Electricity is not in any sense a necessity, and under no conditions is it universally used by the people of a community. It is but a luxury enjoyed by a small proportion of the members of any municipality, and yet if the plant be owned and operated by the city, the burden of such ownership and operation must be borne by all the people through taxation. Now, electric light is not a necessity for every member of the the community. It is not the business of any one to see that I use electricity, or gas, or oil in my house, or even that I use any form of artificial light at all.
Wilson's Greenlight Leads North Carolina in Fast Internet
Following the collapse of key industries, a town of 50,000 in eastern North Carolina had to make a hard choice. It wanted to support existing businesses and attract new ones but the cable and telephone companies were not interested in upgrading their networks for cutting edge capacity.
So Wilson decided to build its own fiber optic network, now one of the fastest in the nation, earning praise from local businesses that have a new edge over competitors in the digital economy. In response, Time Warner Cable lowered its prices and modestly boosted available Internet speeds, contributing to the $1 million saved by the community each year.
The Institute for Local Self-Reliance and Common Cause have just released a case study of how and why Wilson built Greenlight, a citywide next-generation fiber-to-the-home network that set the standard for connectivity in North Carolina. The report is authored by Todd O'Boyle of Common Cause and Christopher Mitchell of the Institute for Local Self-Reliance.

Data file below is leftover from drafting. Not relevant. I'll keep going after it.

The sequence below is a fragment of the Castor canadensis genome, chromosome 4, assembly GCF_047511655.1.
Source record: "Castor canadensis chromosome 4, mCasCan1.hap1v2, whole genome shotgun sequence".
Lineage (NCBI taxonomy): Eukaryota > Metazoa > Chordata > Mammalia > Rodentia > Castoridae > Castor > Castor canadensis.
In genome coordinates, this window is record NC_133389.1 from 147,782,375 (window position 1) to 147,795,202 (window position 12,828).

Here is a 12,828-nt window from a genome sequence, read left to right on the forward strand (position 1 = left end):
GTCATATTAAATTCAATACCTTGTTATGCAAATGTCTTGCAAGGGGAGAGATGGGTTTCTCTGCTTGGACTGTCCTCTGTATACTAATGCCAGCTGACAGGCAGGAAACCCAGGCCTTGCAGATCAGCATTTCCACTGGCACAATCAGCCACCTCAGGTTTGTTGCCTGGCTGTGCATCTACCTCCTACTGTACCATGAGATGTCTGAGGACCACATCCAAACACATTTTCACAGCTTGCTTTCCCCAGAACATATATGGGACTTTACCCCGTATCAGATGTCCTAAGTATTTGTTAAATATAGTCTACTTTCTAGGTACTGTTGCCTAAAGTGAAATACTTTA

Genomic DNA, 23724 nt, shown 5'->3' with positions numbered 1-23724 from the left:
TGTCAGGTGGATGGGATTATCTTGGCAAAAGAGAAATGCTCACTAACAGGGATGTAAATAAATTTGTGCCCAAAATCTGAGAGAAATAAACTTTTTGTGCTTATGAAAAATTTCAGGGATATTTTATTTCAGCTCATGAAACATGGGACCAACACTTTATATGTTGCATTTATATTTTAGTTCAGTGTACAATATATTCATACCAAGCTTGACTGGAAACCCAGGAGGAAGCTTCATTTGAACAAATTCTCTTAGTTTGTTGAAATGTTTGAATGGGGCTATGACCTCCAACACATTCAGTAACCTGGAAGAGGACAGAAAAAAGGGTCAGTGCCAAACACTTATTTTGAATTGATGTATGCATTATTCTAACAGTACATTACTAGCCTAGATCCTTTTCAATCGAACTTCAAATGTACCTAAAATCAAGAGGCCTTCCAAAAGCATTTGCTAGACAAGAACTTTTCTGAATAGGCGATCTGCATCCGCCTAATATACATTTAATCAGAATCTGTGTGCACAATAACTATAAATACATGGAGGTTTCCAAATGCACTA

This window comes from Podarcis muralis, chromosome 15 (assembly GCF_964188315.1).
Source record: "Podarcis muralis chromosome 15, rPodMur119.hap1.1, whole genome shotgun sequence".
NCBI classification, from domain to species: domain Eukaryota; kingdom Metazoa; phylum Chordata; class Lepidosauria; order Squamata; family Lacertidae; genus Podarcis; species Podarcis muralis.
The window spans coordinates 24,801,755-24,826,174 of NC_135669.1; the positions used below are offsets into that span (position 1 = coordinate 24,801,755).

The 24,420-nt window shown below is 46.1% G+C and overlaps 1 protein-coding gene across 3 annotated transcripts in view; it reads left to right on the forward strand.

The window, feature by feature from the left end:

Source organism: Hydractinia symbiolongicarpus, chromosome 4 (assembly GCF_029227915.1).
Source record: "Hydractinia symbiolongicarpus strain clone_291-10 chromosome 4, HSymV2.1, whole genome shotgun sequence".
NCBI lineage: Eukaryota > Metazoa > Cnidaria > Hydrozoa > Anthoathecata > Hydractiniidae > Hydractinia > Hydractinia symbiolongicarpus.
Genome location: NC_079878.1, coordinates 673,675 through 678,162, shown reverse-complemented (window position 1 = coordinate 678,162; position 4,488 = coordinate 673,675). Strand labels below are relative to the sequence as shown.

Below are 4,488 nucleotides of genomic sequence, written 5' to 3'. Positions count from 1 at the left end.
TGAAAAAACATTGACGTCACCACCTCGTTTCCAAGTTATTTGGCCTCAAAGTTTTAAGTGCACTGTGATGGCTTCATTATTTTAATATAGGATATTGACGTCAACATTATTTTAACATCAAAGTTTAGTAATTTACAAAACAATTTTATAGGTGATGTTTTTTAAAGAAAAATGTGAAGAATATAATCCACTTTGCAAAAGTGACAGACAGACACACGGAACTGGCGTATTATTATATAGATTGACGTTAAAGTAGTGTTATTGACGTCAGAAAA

The network, owned and operated by the municipal utility, offer telephone, television, and Internet services to every resident or business in the city. Over 6,000 households and businesses have subscribed, a take rate of over 30% and growing. Additionally, the network has connected all of the schools with at least 100 Mbps connections. Downtown has free Wi-Fi and the library has benefited with a higher capacity connection for people looking for jobs and taking computer classes.
The Federal Communications Commission ranks North Carolina last in the nation in percentage of households subscribing to at least a "basic broadband" service, largely because Time Warner Cable, CenturyLink, and AT&T have declined to upgrade their networks to modern standards. Only 13% subscribe to a connection that is at least 4 Mbps downstream and 1 Mbps upstream -- the minimum required to take advantage of basic Internet applications according to the FCC.
This story was originally posted on the ILSR website.
This report is the first of two. The second will be published shortly and will feature a discussion of how Time Warner Cable reacted, pushing legislation through the General Assembly to block other communities from copying Wilson's success.